Afroyim v. Rusk
Afroyim v. Rusk was a landmark decision of the US Supreme Court ruling that citizens of the United States may not be deprived of their citizenship involuntarily. The Bancroft Treaties were eventually abandoned after the Carter administration concluded that Afroyim and other Supreme Court decisions had rendered them unenforceable. It is now virtually impossible to lose American citizenship without formally and expressly renouncing it.
About Afroyim v. Rusk in brief
Afroyim v. Rusk, 387 U.S. 253, was a landmark decision of the US Supreme Court ruling that citizens of the United States may not be deprived of their citizenship involuntarily. The decision opened the way for a wider acceptance of dual citizenship in United States law. The Bancroft Treaties were eventually abandoned after the Carter administration concluded that Afroyim and other Supreme Court decisions had rendered them unenforceable. It is now virtually impossible to lose American citizenship without formally and expressly renouncing it. The Constitution does not specifically deal with loss of citizenship. An amendment proposed by Congress in 1810 would, if ratified, have provided that any citizen who accepted any present, pension, office or emolument from a foreign country, without the consent of Congress, would cease to be a citizen of theUnited States. However, this amendment was never ratified by a sufficient number of state legislatures and, as a result, never became a part of the Constitution. In 1857, the Supreme Court held in Dred Scott v. Sandford that African slaves, former slaves, and their descendants were not eligible to be citizens. After the Civil War, steps were taken to grant citizenship to the freed slaves. In 1898, a man born in the U. S. to Chinese parents was legally domiciled in the country. After ruling in Wong Ark, that Wong Wong was a Chinese citizen despite his ancestry, the Court went on to state that his right to citizenship had not been lost or taken away by anything happening since his birth.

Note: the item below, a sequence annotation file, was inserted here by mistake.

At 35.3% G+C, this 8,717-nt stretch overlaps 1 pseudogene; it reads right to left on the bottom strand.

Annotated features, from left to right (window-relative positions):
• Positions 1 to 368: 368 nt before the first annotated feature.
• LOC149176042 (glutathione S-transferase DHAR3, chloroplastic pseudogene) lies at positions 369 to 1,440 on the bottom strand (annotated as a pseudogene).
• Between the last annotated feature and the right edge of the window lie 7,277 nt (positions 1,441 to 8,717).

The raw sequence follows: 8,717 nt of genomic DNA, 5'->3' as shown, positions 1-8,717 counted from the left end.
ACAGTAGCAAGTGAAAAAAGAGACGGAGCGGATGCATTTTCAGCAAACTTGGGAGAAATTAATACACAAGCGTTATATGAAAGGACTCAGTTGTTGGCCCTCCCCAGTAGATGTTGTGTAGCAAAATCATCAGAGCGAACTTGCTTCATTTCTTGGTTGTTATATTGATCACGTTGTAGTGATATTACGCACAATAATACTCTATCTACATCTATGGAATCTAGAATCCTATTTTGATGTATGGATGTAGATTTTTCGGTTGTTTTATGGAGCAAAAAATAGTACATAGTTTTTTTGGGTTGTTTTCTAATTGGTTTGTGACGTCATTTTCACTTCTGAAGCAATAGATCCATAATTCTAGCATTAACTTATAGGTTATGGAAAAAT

The Nationality Act of 1940 provided for loss of U. s. citizenship based on foreign government or military service. This provision also mandated loss for desertion from the armed forces, remaining outside the United S. in order to evade military service during wartime, or voting in a foreign election in a war-torn country. This statute also mandatedloss of citizenship for remaining in the UnitedS. during wartime. In the 1990s, the US Department of State adopted revised policies adopted in 1990 by the US State Department. It has historically been accepted that certain actions could result in loss of American citizenship. This possibility was noted in a case involving a Chinese who were legally domed in the US. The case was United States v. Kim Wong, an 1898 case involving an American born in China. The Court ruled in this case that Wong was not a U. S. citizen despite the fact that his birthright to citizenship was not lost or taking away by his state of domicile. In that case, the court ruled that his citizenship was guaranteed by the Citizenship Clause of the Fourteenth Amendment to the Constitution, which was ratified by state legislatures in 1868. The impact of the ruling was narrowed by a later case, Rogers v. Bellei, in which the Court determined that the fourteenth Amendment safeguarded citizenship only when a person was born or naturalized in the States, and that Congress retained authority to regulate the citizenship status of a person who was born outside the US to an American parent.